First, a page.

Pictured above, from left, Abby Liberty, María Rodriguez, Blair Darney and Kimberly Yee.
Studies show that women who have children closer together – defined by the medical community as 18 months or less – are at higher risk of a broad range of adverse health outcomes for mom and baby.
These poor outcomes include maternal obesity, diabetes, preterm birth, low birth weight, neonatal intensive care admission and infant mortality.
Approximately 38% of these short interpregnancy interval (IPI) births occur among Medicaid enrollees, and over half – 55% – of these pregnancies are unintended, according to data from the National Survey of Family Growth.
“We know that, in cases of these short IPIs, disparities exist across racial and economic lines and may contribute to a multigenerational cycle of inequity,” said physician-scientist and reproductive health researcher Maria Rodriguez, M.D. ’04, R ’08, M.P.H., associate professor of obstetrics and gynecology, OHSU School of Medicine. “Prenatal and postpartum care are key to providing women with tools to prevent and plan future pregnancies through use of contraception.”
South Carolina: a case study
Previous studies have demonstrated that long-acting, reversible contraception (LARC) such as an IUD or implant have nearly four times the odds of achieving an optimal IPI.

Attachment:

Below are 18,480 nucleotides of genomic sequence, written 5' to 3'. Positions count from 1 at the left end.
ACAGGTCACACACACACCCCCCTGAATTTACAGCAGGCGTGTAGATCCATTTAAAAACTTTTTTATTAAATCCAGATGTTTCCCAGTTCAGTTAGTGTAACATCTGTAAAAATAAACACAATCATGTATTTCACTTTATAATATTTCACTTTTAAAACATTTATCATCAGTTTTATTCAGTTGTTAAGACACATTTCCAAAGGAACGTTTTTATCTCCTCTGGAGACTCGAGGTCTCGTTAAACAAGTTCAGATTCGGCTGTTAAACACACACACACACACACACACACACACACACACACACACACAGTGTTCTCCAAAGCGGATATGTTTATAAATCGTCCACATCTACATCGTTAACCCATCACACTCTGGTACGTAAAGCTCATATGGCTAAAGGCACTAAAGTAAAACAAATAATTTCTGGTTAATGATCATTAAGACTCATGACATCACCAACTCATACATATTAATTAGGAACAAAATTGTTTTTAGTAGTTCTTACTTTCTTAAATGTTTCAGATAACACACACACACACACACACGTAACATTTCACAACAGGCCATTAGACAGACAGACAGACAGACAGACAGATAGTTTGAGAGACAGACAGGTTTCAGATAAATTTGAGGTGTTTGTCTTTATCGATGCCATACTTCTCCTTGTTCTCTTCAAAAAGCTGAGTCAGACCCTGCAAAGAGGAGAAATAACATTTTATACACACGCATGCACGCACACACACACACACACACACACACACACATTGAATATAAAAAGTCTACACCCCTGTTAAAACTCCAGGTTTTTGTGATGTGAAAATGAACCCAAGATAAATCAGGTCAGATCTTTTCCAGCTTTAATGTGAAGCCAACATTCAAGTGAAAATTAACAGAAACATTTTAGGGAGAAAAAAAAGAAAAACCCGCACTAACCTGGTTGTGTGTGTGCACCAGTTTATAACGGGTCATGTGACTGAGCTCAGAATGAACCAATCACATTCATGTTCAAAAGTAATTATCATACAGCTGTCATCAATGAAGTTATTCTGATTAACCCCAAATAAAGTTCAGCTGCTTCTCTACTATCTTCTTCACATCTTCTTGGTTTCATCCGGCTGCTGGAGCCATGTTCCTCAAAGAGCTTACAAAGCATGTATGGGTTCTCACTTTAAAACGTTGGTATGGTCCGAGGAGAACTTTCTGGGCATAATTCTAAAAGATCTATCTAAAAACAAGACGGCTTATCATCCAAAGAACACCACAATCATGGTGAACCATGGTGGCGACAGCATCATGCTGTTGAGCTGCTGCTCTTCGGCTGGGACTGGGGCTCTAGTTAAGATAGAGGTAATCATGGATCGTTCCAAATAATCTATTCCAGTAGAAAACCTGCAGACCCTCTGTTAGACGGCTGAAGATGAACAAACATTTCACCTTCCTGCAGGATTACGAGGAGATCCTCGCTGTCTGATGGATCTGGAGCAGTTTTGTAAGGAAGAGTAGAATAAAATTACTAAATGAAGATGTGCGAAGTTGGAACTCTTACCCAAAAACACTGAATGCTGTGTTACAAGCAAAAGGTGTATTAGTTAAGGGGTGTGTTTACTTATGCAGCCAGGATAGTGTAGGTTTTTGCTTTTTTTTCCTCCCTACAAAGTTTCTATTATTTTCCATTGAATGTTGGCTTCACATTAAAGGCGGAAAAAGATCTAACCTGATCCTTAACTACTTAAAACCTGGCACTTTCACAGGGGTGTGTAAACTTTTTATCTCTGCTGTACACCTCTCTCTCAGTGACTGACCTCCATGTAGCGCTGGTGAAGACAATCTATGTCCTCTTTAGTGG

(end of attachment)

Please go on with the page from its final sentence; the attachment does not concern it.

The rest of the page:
“However multiple factors restrict postpartum LARC use,” said Dr. Rodriguez. “For example, by federal law, Medicaid insurance coverage ends at 60 days postpartum. Loss of coverage is a driver of poor attendance at postpartum visits and decreases receipt of contraception.”
States can choose to implement policy that expands access to postpartum contraception, said Dr. Rodriguez. In 2012, South Carolina became the first state to change Medicaid reimbursement policy to allow for the IUD and implant to be placed in the hospital, immediately following childbirth.
“Prior to this policy change, the IUD and implant were only available in the outpatient settings, and many women do not attend postpartum appointments, approximately half in a Medicaid population,” said first author Abigail Liberty, M.D., obstetrics and gynecology resident.
Drs. Rodriguez and Liberty and fellow researchers wanted to understand how a change in Medicaid reimbursement policy affected short IPIs.
The resulting study, “Coverage of immediate postpartum long acting reversible contraception has improved birth intervals for at risk populations,” published in the American Journal of Obstetrics and Gynecology was selected as the School of Medicine’s Paper of the Month. Dr. Liberty, was also a finalist for the School of Medicine Alumni Association 2020 Resident Paper of the Year competition for her work in this study.
“A revealing look”
The team conducted a historical cohort study of live births among Medicaid recipients in South Carolina between 2010 and 2017 – 2 years before and 5 years after the policy change – using birth certificate data linked with Medicaid claims.